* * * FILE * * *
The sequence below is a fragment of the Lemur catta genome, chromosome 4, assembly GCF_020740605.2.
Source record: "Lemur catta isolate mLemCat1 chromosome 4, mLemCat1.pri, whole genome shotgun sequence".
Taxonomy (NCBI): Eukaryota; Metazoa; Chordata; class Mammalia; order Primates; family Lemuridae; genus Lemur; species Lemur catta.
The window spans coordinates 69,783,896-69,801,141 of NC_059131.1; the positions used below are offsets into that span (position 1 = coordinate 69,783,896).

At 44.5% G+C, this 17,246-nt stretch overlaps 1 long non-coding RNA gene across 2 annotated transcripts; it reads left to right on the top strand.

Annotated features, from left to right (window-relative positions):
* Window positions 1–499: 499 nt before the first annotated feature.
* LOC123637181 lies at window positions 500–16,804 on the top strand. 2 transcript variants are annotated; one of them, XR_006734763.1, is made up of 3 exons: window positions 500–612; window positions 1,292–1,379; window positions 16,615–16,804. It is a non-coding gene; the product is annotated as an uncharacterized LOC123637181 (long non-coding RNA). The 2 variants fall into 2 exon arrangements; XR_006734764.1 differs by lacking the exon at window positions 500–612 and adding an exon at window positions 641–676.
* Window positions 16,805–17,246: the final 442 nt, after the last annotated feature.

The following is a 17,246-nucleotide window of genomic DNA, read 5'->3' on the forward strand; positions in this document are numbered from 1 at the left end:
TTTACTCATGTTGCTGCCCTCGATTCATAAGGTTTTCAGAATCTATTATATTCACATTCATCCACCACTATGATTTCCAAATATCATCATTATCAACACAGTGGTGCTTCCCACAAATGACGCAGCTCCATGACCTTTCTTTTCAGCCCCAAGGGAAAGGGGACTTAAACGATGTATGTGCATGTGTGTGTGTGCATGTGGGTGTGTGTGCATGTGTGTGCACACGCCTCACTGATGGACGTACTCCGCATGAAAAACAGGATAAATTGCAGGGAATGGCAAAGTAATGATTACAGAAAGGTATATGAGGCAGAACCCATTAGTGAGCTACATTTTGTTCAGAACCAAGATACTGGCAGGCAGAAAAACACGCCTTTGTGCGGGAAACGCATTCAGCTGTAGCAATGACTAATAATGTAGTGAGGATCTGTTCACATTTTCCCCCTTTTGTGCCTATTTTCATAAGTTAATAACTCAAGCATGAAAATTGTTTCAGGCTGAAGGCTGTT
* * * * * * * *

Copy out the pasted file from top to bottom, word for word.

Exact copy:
The sequence below is a fragment of the Lemur catta genome, chromosome 4, assembly GCF_020740605.2.
Source record: "Lemur catta isolate mLemCat1 chromosome 4, mLemCat1.pri, whole genome shotgun sequence".
Taxonomy (NCBI): Eukaryota; Metazoa; Chordata; class Mammalia; order Primates; family Lemuridae; genus Lemur; species Lemur catta.
The window spans coordinates 69,783,896-69,801,141 of NC_059131.1; the positions used below are offsets into that span (position 1 = coordinate 69,783,896).

At 44.5% G+C, this 17,246-nt stretch overlaps 1 long non-coding RNA gene across 2 annotated transcripts; it reads left to right on the top strand.

Annotated features, from left to right (window-relative positions):
* Window positions 1–499: 499 nt before the first annotated feature.
* LOC123637181 lies at window positions 500–16,804 on the top strand. 2 transcript variants are annotated; one of them, XR_006734763.1, is made up of 3 exons: window positions 500–612; window positions 1,292–1,379; window positions 16,615–16,804. It is a non-coding gene; the product is annotated as an uncharacterized LOC123637181 (long non-coding RNA). The 2 variants fall into 2 exon arrangements; XR_006734764.1 differs by lacking the exon at window positions 500–612 and adding an exon at window positions 641–676.
* Window positions 16,805–17,246: the final 442 nt, after the last annotated feature.

The following is a 17,246-nucleotide window of genomic DNA, read 5'->3' on the forward strand; positions in this document are numbered from 1 at the left end:
TTTACTCATGTTGCTGCCCTCGATTCATAAGGTTTTCAGAATCTATTATATTCACATTCATCCACCACTATGATTTCCAAATATCATCATTATCAACACAGTGGTGCTTCCCACAAATGACGCAGCTCCATGACCTTTCTTTTCAGCCCCAAGGGAAAGGGGACTTAAACGATGTATGTGCATGTGTGTGTGTGCATGTGGGTGTGTGTGCATGTGTGTGCACACGCCTCACTGATGGACGTACTCCGCATGAAAAACAGGATAAATTGCAGGGAATGGCAAAGTAATGATTACAGAAAGGTATATGAGGCAGAACCCATTAGTGAGCTACATTTTGTTCAGAACCAAGATACTGGCAGGCAGAAAAACACGCCTTTGTGCGGGAAACGCATTCAGCTGTAGCAATGACTAATAATGTAGTGAGGATCTGTTCACATTTTCCCCCTTTTGTGCCTATTTTCATAAGTTAATAACTCAAGCATGAAAATTGTTTCAGGCTGAAGGCTGTT